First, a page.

3. The nature of the Jays team and farm system.  As I've written about previously, the Blue Jays already have a pretty good offense that has gotten better over the off-season.  Combined with the return of Jose Bautista, the Jays have added Jose Reyes and Melky Cabrera who will be significant improvements over the 2012 players who played SS and LF.  Additionally, the Jays will hopefully get better production out of the 2B spot.  Even without improvements by J.P. Arencibia, Brett Lawrie, Adam Lind, and Colby Rasmus, this is a good offensive team.  The Jays also had a potential contributor in 2013 in Travis d'Arnaud, and still have Anthony Gose who could contribute next season as well (assuming that d'Arnaud and not Gose is included in the Dickey deal).

On the other hand, the pitching in 2012 was atrocious.  And the Jays did not have a lot of help coming through the system.  Injuries to Drew Hutchison, Kyle Drabek, Luis Perez, and others mean that they are not available until after the all-star break at the earliest.  The minor league system was stocked (and still isn't bare) with pitching prospects -- for the most part -- from the A-ball level down.  If Anthopoulos wants to take advantage of his good offense, he needed to get quality pitching NOW, and by trading for it, he avoids paying mediocre pitchers $18 million and locking himself in to 5 year contracts.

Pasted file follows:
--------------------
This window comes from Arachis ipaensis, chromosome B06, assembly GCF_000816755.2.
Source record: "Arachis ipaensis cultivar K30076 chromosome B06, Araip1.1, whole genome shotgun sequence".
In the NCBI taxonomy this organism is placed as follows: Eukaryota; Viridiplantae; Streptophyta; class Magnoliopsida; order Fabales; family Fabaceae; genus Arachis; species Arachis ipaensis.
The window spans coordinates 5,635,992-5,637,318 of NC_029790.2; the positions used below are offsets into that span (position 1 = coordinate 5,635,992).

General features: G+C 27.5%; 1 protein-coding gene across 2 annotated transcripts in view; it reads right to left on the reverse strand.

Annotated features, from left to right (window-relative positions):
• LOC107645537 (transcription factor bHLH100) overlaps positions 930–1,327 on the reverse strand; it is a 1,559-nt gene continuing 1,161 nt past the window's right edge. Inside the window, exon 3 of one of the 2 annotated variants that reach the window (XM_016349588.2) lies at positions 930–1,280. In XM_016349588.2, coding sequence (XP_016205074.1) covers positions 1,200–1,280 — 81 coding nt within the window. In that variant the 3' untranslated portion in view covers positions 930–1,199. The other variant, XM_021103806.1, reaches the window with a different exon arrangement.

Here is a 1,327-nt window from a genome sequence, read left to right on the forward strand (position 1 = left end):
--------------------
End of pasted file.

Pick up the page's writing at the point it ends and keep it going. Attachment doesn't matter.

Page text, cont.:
The way the farm system is set up, there are no pitchers coming to help the already good hitting that is present on the major league team.  Not in 2013 (ok, maybe Marcus Stroman), and the elite prospects are still 2-3 years away.  This off-season has been about taking the big risk to achieve the big reward - a World Series, and the way that Anthopoulos has had to do it was to sacrifice players who can not make an impact in 2013 to acquire the pitching that will now catch up to the hitting.

Do I like the deal?  It doesn't matter.  What matters is that Alex Anthopoulos feels that the reward -- the ability to compete for a World Series title -- will justify the risk.